Yale President Peter Salovey today announced the appointment of Matthew S. T. Mendelsohn ’07, a veteran of the Yale Investments Office, as the university’s next chief investment officer.
Mendelsohn, 36, succeeds his mentor, David Swensen ’80 Ph.D., who died in May after a nine-year battle with cancer. Swensen led the Yale endowment for more than 35 years, transforming institutional investing the world over, establishing Yale as a global leader in endowment management, and teaching a generation of talented investment professionals. His mentees have gone on to lead the endowments of Princeton, Stanford, MIT, and the University of Pennsylvania, among other major institutions, and now of Yale itself.
The selection of Mendelsohn, a director with current responsibility for venture capital assets comprising more than 25% of Yale’s total endowment, followed an extensive international search by a committee chaired by former Yale provost Ben Polak, the William C. Brainard Professor of Economics.
David Barrett Partners, an executive search firm specializing in asset and wealth management and led by David Barrett ’81, advised the committee.
As of June 30, 2020, Yale’s endowment was valued at more than $31 billion. Spending from the endowment covers about one-third of the university’s annual budget.
“In addition to being an exceptional institutional investor, Matt is widely recognized for his ability to build and lead teams and for his devotion to mentoring aspiring investors,” Salovey said in a message to the university community. “And as his former students from Yale’s endowment management course can attest, he welcomes opportunities to impart both the skills and the core values of ethical and successful institutional investing.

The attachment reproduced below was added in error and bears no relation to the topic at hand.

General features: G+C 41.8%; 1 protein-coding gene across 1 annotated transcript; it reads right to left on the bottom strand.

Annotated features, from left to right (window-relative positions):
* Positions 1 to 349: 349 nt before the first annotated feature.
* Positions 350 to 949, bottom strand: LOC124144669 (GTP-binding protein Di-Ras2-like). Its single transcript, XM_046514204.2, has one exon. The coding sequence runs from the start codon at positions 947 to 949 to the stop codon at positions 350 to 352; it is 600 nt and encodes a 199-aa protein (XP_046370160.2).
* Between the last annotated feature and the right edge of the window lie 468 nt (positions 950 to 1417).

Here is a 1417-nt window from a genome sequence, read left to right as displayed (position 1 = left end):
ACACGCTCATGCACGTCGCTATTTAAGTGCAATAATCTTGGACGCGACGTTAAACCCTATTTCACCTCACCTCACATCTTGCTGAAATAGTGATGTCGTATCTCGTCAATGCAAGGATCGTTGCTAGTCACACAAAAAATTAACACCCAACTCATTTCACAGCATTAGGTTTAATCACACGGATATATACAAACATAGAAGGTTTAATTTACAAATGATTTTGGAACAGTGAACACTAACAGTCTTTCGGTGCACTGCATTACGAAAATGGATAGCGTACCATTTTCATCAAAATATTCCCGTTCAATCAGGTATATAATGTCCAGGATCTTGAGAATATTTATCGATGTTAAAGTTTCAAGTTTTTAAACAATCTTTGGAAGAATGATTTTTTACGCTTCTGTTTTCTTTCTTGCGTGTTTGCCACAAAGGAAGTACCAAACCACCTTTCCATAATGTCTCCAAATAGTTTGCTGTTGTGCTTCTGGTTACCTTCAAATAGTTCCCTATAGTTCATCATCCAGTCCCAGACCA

“The ‘Yale Model’ of asset allocation and manager selection has changed the world of institutional investment management. With Matt’s leadership, Yale’s exceptional investment team will continue to evolve and set the standard for the field.”
Mendelsohn, a Yale College graduate and CFA charterholder, joined the Investments Office in 2007. Over the last 14 years, he has contributed to the management of most of the asset classes in which Yale invests. In the past 10 years, the venture capital portfolio has returned 21.6% per annum, well in excess of the S&P 500 and relevant private equity benchmarks. He also has extensive experience with asset allocation, risk and liquidity management, and sourcing and developing relationships with Yale’s investment partners.
“The committee left no stone unturned in the search,” said Polak, chair of the seven-member hiring committee. “In the end, the right answer was immediately before us. Matt Mendelsohn has the respect of his colleagues, of managers, and of his peer CIOs — and an extraordinary record of investing, building and leading teams, and representing what is best about Yale.
“Matt shares David’s hallmark qualities: He’s analytically rigorous both in his disciplined approach to asset allocation and in his first-principles approach to specific investments; he has incredible insight into the character and dynamics of his team and of Yale’s outside managers; and he starts from the core belief that everyone involved with the Yale endowment must operate with complete honesty, integrity, and transparency. Ethical and steadfast, tough but kind, a leader and an example to all around him, Matt deeply understands the mission of the university. He appreciates why we’re all here.”
In addition to Polak, the search committee included: